Ethics Paper 1
My fascination with language and literature started in the womb, or so my father says. My pregnant mother would lay on the big couch in the living room, her protruding belly serving as a temporary desk in which she would correct the English essays of her high school students. In my youth, I laid in my dad's arms while he read the Minneapolis Star Tribune, not staring at the pictures, but rather at the shape of the letters, the collection of consonants and vowels. I learned at an early age that language serves as a connector between people and that literature serves as a means to understand human experiences outside of one's own.
In college, I pursued my love of language by majoring in English and Spanish. I took particular interest in the connections of different languages and literatures. After studying abroad in Spain, I knew the Spanish language well enough to delve into some of the complicated literature the language offered. What I found was a 1930's Spain confused by modernization and dictatorship, a Cuba at the turn of the twentieth century struggling with its identity as a post-emancipated nation, a modern-day Ecuador facing deforestation and loss of tribal autonomy. I connected these themes with those I had experienced in American and English writing, examined the way in which literature is multi-national, and explored the relationship between imperialism and literature. Miguel de Unamuno's Spain became my Spain, just as John Steinbeck's America became my America. I expanded my knowledge of American literature from the canonized works of Hawthorne and Melville to the lesser known but equally important novels of Harriet E. Wilson and Craig Womack. I learned about myself, my country, my place in this global society through literature.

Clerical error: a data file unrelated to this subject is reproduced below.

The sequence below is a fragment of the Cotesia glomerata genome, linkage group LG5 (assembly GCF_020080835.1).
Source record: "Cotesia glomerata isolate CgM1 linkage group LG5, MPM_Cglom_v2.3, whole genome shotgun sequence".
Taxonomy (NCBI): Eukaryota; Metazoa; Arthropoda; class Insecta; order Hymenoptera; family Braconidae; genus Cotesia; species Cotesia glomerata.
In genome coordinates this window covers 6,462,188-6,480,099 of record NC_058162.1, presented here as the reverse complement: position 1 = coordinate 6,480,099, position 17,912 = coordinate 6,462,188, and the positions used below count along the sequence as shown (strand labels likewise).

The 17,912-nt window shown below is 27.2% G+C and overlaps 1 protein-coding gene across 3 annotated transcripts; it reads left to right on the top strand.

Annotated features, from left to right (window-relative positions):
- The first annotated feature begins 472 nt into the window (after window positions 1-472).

Skilled writers detail a human event, propose an ethical dilemma or solution to an issue, and present the reader with the outcome in a manner that brings ethical theory "to life." Nearly every time I read our assignments for the course, I am reminded of a piece of literature that fleshed out a similar principle by using character studies and relevant societal situations. Our most recent lecture explored an important ethical issue negotiated between physicians and patients: autonomy and its limits. William Carlos Williams writes a fascinating essay on the limits of physician power in the context of patient care in his "The Use of Force." The short story details a physician's attempt to look in the sore throat of a young girl. The story is written in the first person perspective of the physician, and as the plot progresses, one can see the change in the physician's perspective as he struggles with the patient's continual resistance. When the doctor first arrives, he is amicable. His first attempt to look at her throat is gentle enough, "I smiled my best professional manner and asking for the child's first name I said…open your mouth…" (74). The child resists this attempt. The physician pushes child with a bit more forcefulness, but she continues to resist. As their encounter continues, the intensity builds: the doctor makes "orders" and insists "we're going through with this" despite the child's opposition. In the end, the physician loses any perspective on patient autonomy: "Perhaps I should have desisted and come back in an hour…but the worst of it was that I too had gone beyond reason. I could have torn the child apart in my own fury and enjoyed it. It was a pleasure to attack her. My face was burning with it" (75). The speaker concludes, "The damned little brat must be protected against her own idiocy" (76). The child does not give up either, though. The last scene describes the child flying at the physician while "tears of defeat blinded her eyes" (76). This story depicts an important relationship often encountered in the physician/patient relationship, and while reading our assigned passages, I could not help but recall this piece of literature. It serves as a touch point for ethical examination of patient autonomy. Clearly Williams understood the essential boundaries of physician power. In the passage, the child gags upon the physician's thrust into her throat, is physically held down, and forced to open her mouth. The reader hears the physician trying to convince himself that it is for her sake, but he/she can not help but evaluate the physician's need for power in the setting of a poverty-stricken home in which he is called to cure the sick child. In his pursuit of clinical diagnosis, the physician ignored any sense of patient autonomy. The reader ends the story feeling conflicted and contemplative. Clearly the child's privacy has been invaded upon. As future physicians we will be forced to balance our fidelity to correct patient diagnosis, patient autonomy, and personal gratification. Williams's story provides a context in which to explore these concepts.